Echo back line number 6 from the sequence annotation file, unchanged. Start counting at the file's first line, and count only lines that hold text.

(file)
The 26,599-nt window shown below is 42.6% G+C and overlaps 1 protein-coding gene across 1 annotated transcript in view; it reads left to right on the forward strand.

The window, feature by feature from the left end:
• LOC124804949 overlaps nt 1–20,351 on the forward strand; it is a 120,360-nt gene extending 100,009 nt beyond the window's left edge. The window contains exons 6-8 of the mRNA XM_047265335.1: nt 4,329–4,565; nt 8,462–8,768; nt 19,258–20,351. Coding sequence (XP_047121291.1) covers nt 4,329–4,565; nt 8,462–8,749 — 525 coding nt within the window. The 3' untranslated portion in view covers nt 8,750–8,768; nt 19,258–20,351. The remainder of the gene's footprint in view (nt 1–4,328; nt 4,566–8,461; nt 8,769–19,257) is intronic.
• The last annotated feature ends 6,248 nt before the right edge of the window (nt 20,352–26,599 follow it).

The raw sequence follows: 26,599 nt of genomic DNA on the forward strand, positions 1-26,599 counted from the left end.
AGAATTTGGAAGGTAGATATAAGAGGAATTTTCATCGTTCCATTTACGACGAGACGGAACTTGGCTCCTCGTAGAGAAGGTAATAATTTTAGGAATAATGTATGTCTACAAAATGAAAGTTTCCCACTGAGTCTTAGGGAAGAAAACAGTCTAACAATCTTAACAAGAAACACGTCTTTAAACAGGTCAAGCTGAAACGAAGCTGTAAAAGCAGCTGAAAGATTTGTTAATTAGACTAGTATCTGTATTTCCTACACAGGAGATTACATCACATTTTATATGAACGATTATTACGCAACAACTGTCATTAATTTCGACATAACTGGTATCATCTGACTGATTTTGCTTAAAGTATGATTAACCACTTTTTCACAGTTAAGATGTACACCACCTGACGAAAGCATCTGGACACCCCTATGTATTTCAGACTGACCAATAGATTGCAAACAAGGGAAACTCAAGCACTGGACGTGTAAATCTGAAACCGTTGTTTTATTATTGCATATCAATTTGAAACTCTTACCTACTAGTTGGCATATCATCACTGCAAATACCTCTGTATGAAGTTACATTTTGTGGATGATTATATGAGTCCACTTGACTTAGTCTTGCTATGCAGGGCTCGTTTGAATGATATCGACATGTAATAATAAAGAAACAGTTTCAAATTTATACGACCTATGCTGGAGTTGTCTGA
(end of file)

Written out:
AGAATTTGGAAGGTAGATATAAGAGGAATTTTCATCGTTCCATTTACGACGAGACGGAACTTGGCTCCTCGTAGAGAAGGTAATAATTTTAGGAATAATGTATGTCTACAAAATGAAAGTTTCCCACTGAGTCTTAGGGAAGAAAACAGTCTAACAATCTTAACAAGAAACACGTCTTTAAACAGGTCAAGCTGAAACGAAGCTGTAAAAGCAGCTGAAAGATTTGTTAATTAGACTAGTATCTGTATTTCCTACACAGGAGATTACATCACATTTTATATGAACGATTATTACGCAACAACTGTCATTAATTTCGACATAACTGGTATCATCTGACTGATTTTGCTTAAAGTATGATTAACCACTTTTTCACAGTTAAGATGTACACCACCTGACGAAAGCATCTGGACACCCCTATGTATTTCAGACTGACCAATAGATTGCAAACAAGGGAAACTCAAGCACTGGACGTGTAAATCTGAAACCGTTGTTTTATTATTGCATATCAATTTGAAACTCTTACCTACTAGTTGGCATATCATCACTGCAAATACCTCTGTATGAAGTTACATTTTGTGGATGATTATATGAGTCCACTTGACTTAGTCTTGCTATGCAGGGCTCGTTTGAATGATATCGACATGTAATAATAAAGAAACAGTTTCAAATTTATACGACCTATGCTGGAGTTGTCTGA